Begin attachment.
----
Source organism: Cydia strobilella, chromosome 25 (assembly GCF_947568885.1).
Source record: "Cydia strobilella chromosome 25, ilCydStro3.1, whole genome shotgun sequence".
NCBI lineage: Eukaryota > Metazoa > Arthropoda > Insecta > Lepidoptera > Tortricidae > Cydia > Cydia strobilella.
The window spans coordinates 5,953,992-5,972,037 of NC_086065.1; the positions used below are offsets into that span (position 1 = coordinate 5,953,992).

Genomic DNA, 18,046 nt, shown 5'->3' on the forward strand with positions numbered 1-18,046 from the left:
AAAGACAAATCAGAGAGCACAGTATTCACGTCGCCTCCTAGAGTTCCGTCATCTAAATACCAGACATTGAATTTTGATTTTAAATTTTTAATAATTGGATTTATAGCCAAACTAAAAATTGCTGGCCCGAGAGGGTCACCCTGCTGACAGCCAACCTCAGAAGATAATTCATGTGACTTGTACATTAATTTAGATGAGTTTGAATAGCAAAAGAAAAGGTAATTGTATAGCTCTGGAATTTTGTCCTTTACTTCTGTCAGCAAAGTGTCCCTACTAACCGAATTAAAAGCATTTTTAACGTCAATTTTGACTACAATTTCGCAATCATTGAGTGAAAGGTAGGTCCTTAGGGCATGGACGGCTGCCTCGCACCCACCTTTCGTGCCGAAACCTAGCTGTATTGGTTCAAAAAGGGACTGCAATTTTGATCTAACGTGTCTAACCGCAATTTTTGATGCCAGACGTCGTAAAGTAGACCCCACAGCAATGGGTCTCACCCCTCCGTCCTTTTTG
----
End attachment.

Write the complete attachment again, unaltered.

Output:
Source organism: Cydia strobilella, chromosome 25 (assembly GCF_947568885.1).
Source record: "Cydia strobilella chromosome 25, ilCydStro3.1, whole genome shotgun sequence".
NCBI lineage: Eukaryota > Metazoa > Arthropoda > Insecta > Lepidoptera > Tortricidae > Cydia > Cydia strobilella.
The window spans coordinates 5,953,992-5,972,037 of NC_086065.1; the positions used below are offsets into that span (position 1 = coordinate 5,953,992).

Genomic DNA, 18,046 nt, shown 5'->3' on the forward strand with positions numbered 1-18,046 from the left:
AAAGACAAATCAGAGAGCACAGTATTCACGTCGCCTCCTAGAGTTCCGTCATCTAAATACCAGACATTGAATTTTGATTTTAAATTTTTAATAATTGGATTTATAGCCAAACTAAAAATTGCTGGCCCGAGAGGGTCACCCTGCTGACAGCCAACCTCAGAAGATAATTCATGTGACTTGTACATTAATTTAGATGAGTTTGAATAGCAAAAGAAAAGGTAATTGTATAGCTCTGGAATTTTGTCCTTTACTTCTGTCAGCAAAGTGTCCCTACTAACCGAATTAAAAGCATTTTTAACGTCAATTTTGACTACAATTTCGCAATCATTGAGTGAAAGGTAGGTCCTTAGGGCATGGACGGCTGCCTCGCACCCACCTTTCGTGCCGAAACCTAGCTGTATTGGTTCAAAAAGGGACTGCAATTTTGATCTAACGTGTCTAACCGCAATTTTTGATGCCAGACGTCGTAAAGTAGACCCCACAGCAATGGGTCTCACCCCTCCGTCCTTTTTG